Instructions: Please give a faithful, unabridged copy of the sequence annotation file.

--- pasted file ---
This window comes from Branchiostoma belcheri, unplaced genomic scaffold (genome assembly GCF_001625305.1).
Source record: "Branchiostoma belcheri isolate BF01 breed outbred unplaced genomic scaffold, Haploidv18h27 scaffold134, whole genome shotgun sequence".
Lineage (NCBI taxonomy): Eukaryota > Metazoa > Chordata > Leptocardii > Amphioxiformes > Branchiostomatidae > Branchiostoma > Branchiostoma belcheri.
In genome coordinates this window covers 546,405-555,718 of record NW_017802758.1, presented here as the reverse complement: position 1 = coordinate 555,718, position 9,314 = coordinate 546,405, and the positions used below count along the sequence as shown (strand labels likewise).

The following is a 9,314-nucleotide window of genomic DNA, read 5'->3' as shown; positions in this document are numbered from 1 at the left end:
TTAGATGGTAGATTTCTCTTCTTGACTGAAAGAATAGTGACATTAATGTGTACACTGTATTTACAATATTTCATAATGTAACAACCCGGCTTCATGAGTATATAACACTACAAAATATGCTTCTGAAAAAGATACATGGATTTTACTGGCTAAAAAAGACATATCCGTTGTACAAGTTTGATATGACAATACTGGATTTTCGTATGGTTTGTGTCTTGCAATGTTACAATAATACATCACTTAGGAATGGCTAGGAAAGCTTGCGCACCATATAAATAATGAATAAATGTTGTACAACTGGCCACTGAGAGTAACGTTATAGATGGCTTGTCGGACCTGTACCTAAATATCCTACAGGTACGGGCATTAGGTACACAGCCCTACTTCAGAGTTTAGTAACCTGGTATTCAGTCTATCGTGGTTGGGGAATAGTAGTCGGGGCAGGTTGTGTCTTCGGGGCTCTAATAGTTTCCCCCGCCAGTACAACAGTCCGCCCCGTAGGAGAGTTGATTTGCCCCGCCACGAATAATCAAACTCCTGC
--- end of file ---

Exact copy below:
This window comes from Branchiostoma belcheri, unplaced genomic scaffold (genome assembly GCF_001625305.1).
Source record: "Branchiostoma belcheri isolate BF01 breed outbred unplaced genomic scaffold, Haploidv18h27 scaffold134, whole genome shotgun sequence".
Lineage (NCBI taxonomy): Eukaryota > Metazoa > Chordata > Leptocardii > Amphioxiformes > Branchiostomatidae > Branchiostoma > Branchiostoma belcheri.
In genome coordinates this window covers 546,405-555,718 of record NW_017802758.1, presented here as the reverse complement: position 1 = coordinate 555,718, position 9,314 = coordinate 546,405, and the positions used below count along the sequence as shown (strand labels likewise).

The following is a 9,314-nucleotide window of genomic DNA, read 5'->3' as shown; positions in this document are numbered from 1 at the left end:
TTAGATGGTAGATTTCTCTTCTTGACTGAAAGAATAGTGACATTAATGTGTACACTGTATTTACAATATTTCATAATGTAACAACCCGGCTTCATGAGTATATAACACTACAAAATATGCTTCTGAAAAAGATACATGGATTTTACTGGCTAAAAAAGACATATCCGTTGTACAAGTTTGATATGACAATACTGGATTTTCGTATGGTTTGTGTCTTGCAATGTTACAATAATACATCACTTAGGAATGGCTAGGAAAGCTTGCGCACCATATAAATAATGAATAAATGTTGTACAACTGGCCACTGAGAGTAACGTTATAGATGGCTTGTCGGACCTGTACCTAAATATCCTACAGGTACGGGCATTAGGTACACAGCCCTACTTCAGAGTTTAGTAACCTGGTATTCAGTCTATCGTGGTTGGGGAATAGTAGTCGGGGCAGGTTGTGTCTTCGGGGCTCTAATAGTTTCCCCCGCCAGTACAACAGTCCGCCCCGTAGGAGAGTTGATTTGCCCCGCCACGAATAATCAAACTCCTGC